The personal intervention of Pennsylvania Gov. Tom Ridge and the state's Department of Labor apparently achieved what two years of obstreperousness between Beverly Enterprises and its union workers could not: a signed labor agreement.
With 90% of members voting in favor, the Service Employees International Union accepted terms of a new four-year contract last week. SEIU workers had been without a contract at 19 Beverly nursing homes in Pennsylvania since Nov. 30, 1995.
After a brief strike in 1996, the SEIU and the AFL-CIO asked the governor to assist in resolving the dispute. Ridge contacted Beverly Chief Executive Officer David Banks and requested that both parties come to the table. He brought in the Federal Mediation and Conciliation Service and the state labor department's Bureau of Mediation to smooth the way. On Oct. 22, 1996, the parties agreed on a process to resume negotiations. A breakthrough was reached this past May that resolved the overarching issues. After that, individual contracts were hammered out for each nursing home.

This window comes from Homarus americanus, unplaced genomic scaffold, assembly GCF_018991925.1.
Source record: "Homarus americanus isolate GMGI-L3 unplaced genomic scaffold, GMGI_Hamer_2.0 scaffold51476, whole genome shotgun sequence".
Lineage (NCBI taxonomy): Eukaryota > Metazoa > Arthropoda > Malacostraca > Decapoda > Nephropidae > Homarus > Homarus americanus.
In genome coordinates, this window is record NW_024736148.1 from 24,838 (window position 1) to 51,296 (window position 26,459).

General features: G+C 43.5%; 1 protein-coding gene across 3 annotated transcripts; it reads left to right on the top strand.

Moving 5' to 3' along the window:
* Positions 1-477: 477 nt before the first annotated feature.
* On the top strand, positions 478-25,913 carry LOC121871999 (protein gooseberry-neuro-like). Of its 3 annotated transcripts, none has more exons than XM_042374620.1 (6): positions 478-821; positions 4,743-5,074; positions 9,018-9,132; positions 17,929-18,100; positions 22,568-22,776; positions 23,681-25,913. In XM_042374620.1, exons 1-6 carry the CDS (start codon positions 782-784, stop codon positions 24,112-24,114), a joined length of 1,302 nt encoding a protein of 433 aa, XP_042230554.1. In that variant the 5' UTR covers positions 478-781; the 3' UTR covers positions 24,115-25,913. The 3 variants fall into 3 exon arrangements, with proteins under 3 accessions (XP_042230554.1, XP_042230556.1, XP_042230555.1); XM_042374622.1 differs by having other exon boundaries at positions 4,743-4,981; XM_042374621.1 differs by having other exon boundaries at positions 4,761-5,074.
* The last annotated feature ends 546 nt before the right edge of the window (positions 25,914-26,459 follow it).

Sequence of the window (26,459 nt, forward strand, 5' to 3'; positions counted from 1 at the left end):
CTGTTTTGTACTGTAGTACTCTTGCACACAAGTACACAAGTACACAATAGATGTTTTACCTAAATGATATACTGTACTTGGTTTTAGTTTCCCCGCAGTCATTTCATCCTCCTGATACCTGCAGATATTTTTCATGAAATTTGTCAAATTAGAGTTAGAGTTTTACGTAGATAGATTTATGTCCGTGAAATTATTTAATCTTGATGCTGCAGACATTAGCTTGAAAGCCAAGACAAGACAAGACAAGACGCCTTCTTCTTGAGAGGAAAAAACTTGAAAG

Beverly operates 42 nursing homes in Pennsylvania, of which 19 have SEIU representation.
The SEIU conducted a national corporate campaign against Beverly to try to pressure it to meet union demands. When 1,000 SEIU members carried out a three-day strike in April 1996, Beverly replaced them, leading to lengthy litigation, including reversals and counterclaims, in the federal courts. Ultimately, a federal judge ordered the company to rehire the workers.
The contract has three key provisions, according to the union:
Wage increases of 3% to 5% each year, which should raise the average wage of Beverly workers to $9 an hour by the last year.
Extension of the dental and vision plan to cover full-time workers at all 19 homes and coverage for part-time employees.
A common expiration date for all the contracts. This, one of the union's most insistent demands, had been staunchly opposed by the company.